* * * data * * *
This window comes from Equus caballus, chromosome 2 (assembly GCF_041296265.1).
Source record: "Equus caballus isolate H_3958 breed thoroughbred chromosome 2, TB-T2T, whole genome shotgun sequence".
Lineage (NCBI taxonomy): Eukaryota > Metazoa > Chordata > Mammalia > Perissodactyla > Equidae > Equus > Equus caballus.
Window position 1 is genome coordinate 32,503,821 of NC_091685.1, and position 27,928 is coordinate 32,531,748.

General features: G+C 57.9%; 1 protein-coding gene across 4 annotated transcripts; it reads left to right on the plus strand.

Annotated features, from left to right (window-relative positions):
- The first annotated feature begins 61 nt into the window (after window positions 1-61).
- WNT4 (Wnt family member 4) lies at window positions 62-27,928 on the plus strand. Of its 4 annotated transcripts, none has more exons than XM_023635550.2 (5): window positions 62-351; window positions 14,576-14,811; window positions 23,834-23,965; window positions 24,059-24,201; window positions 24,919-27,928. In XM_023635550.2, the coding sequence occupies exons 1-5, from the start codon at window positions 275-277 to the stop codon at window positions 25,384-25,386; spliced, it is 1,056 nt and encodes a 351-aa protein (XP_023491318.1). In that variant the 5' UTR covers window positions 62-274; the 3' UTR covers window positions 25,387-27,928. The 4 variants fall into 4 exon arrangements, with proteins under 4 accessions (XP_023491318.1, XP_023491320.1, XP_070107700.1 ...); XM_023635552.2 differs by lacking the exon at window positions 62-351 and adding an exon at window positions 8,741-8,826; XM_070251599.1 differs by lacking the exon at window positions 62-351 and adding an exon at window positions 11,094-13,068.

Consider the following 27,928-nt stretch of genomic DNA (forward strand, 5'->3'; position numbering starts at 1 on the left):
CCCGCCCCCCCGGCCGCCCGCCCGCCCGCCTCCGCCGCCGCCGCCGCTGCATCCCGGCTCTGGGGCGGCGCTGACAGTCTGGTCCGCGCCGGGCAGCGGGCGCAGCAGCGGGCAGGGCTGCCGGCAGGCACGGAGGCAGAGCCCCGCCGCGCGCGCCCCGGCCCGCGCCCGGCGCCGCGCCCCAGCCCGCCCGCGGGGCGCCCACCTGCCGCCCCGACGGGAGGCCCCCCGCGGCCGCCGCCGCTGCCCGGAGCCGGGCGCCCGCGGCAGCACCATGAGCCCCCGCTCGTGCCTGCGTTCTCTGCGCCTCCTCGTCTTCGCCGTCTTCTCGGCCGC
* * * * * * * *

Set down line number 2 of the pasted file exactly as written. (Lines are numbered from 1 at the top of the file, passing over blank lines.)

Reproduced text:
Source record: "Equus caballus isolate H_3958 breed thoroughbred chromosome 2, TB-T2T, whole genome shotgun sequence".